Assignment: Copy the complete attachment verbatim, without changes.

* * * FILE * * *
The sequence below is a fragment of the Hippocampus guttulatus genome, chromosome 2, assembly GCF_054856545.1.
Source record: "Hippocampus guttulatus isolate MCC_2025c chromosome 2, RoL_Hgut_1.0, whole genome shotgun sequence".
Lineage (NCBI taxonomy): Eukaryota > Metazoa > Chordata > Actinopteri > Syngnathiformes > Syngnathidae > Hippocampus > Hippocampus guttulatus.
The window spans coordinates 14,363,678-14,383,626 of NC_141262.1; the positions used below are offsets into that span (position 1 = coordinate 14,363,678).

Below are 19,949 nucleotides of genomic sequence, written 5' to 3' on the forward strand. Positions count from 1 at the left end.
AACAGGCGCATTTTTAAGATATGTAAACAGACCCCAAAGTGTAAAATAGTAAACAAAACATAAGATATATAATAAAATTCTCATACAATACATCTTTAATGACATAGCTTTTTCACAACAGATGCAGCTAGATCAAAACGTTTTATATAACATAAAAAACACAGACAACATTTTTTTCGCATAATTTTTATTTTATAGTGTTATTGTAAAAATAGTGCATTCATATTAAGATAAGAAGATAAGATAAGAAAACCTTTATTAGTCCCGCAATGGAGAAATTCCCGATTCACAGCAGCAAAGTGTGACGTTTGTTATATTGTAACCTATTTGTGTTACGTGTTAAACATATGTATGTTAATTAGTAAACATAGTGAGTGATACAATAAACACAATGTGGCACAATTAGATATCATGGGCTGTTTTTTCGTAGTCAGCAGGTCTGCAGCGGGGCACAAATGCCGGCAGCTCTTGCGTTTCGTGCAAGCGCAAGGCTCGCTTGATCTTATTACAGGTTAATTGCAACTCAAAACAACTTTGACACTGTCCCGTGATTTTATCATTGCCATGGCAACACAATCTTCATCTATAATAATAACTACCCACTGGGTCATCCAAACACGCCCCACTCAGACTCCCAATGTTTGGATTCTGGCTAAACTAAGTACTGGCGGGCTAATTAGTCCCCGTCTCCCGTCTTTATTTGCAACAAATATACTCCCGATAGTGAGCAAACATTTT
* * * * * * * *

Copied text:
The sequence below is a fragment of the Hippocampus guttulatus genome, chromosome 2, assembly GCF_054856545.1.
Source record: "Hippocampus guttulatus isolate MCC_2025c chromosome 2, RoL_Hgut_1.0, whole genome shotgun sequence".
Lineage (NCBI taxonomy): Eukaryota > Metazoa > Chordata > Actinopteri > Syngnathiformes > Syngnathidae > Hippocampus > Hippocampus guttulatus.
The window spans coordinates 14,363,678-14,383,626 of NC_141262.1; the positions used below are offsets into that span (position 1 = coordinate 14,363,678).

Below are 19,949 nucleotides of genomic sequence, written 5' to 3' on the forward strand. Positions count from 1 at the left end.
AACAGGCGCATTTTTAAGATATGTAAACAGACCCCAAAGTGTAAAATAGTAAACAAAACATAAGATATATAATAAAATTCTCATACAATACATCTTTAATGACATAGCTTTTTCACAACAGATGCAGCTAGATCAAAACGTTTTATATAACATAAAAAACACAGACAACATTTTTTTCGCATAATTTTTATTTTATAGTGTTATTGTAAAAATAGTGCATTCATATTAAGATAAGAAGATAAGATAAGAAAACCTTTATTAGTCCCGCAATGGAGAAATTCCCGATTCACAGCAGCAAAGTGTGACGTTTGTTATATTGTAACCTATTTGTGTTACGTGTTAAACATATGTATGTTAATTAGTAAACATAGTGAGTGATACAATAAACACAATGTGGCACAATTAGATATCATGGGCTGTTTTTTCGTAGTCAGCAGGTCTGCAGCGGGGCACAAATGCCGGCAGCTCTTGCGTTTCGTGCAAGCGCAAGGCTCGCTTGATCTTATTACAGGTTAATTGCAACTCAAAACAACTTTGACACTGTCCCGTGATTTTATCATTGCCATGGCAACACAATCTTCATCTATAATAATAACTACCCACTGGGTCATCCAAACACGCCCCACTCAGACTCCCAATGTTTGGATTCTGGCTAAACTAAGTACTGGCGGGCTAATTAGTCCCCGTCTCCCGTCTTTATTTGCAACAAATATACTCCCGATAGTGAGCAAACATTTT